Both of the most relevant earlier UK trade mark registrations (nos. 1459375 and 1149746) covered “beers” in Class 32.
SNF claimed that registration of the Foster Brewing marks would be contrary to Section 5(3) of the 1994 Act because:
1. SNF’s earlier marks have been extensively promoted and advertised;
2. The earlier and later marks are similar, the goods are identical or similar, and this meant that use by FBC of their mark would bring SNF’s marks to mind;
3. FBC would gain an unfair advantage from such a link;
4. If FBC’s goods are inferior, the reputation of SNF in their earlier marks would be tarnished;
5. Use of FBC’s marks would lessen the ability of SNF to create an immediate association with their goods thus diluting the distinctive character of their earlier marks;
6. This dilution would result in a change of economic behaviour on the part of the UK public who would then be less likely to buy SNF’s products;
7. FBC’s marks include a red letter ‘F’ within a blue oval shaped background, which is particularly associated with SNF’s Foster’s lager.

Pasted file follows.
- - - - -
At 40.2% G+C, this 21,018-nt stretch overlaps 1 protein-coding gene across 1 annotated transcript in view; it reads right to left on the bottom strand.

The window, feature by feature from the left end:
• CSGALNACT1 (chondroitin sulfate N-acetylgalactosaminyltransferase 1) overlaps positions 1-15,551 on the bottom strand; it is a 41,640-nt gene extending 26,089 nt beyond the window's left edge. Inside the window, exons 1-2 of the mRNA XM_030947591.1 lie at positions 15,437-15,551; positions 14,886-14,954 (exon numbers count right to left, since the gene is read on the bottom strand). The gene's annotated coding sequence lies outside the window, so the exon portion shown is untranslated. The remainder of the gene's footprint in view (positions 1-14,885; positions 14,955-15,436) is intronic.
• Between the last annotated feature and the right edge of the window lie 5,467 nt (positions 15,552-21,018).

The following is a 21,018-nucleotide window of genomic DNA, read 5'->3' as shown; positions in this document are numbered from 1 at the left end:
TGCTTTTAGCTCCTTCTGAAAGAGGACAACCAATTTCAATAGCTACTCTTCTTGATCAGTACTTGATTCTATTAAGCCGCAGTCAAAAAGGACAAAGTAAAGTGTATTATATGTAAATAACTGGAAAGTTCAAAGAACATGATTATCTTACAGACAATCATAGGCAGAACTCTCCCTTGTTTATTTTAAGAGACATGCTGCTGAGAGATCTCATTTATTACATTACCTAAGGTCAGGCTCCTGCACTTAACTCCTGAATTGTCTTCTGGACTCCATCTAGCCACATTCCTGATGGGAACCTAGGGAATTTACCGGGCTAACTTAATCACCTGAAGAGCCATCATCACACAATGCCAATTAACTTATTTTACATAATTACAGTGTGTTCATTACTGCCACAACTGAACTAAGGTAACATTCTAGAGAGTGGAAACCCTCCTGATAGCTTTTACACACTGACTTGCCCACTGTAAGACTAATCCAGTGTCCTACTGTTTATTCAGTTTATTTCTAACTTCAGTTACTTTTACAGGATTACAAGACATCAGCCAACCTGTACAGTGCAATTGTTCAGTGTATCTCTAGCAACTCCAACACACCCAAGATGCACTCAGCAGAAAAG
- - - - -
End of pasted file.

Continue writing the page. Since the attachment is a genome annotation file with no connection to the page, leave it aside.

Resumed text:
In addition to the Section 5(3) claim, SNF also filed a claim under Section 3(6) of the 1994 Act, namely that the application had been made in bad faith. The main point to note under that claim was that FBC would have known about SNF’s Foster’s and F (logo) branding as well as the success of the Foster’s and F (logo) brands before filing their later UK trade mark application. It was noted, in particular, that FBC had already filed a UK trade mark application (no. 2654723) for a reverseF logo that they had withdrawn following an opposition, again filed by SNF. In addition, SNF claimed that the Director of FBC had, in the past, applied to register various forms of well known marks that belong to third party brand owners without authorisation.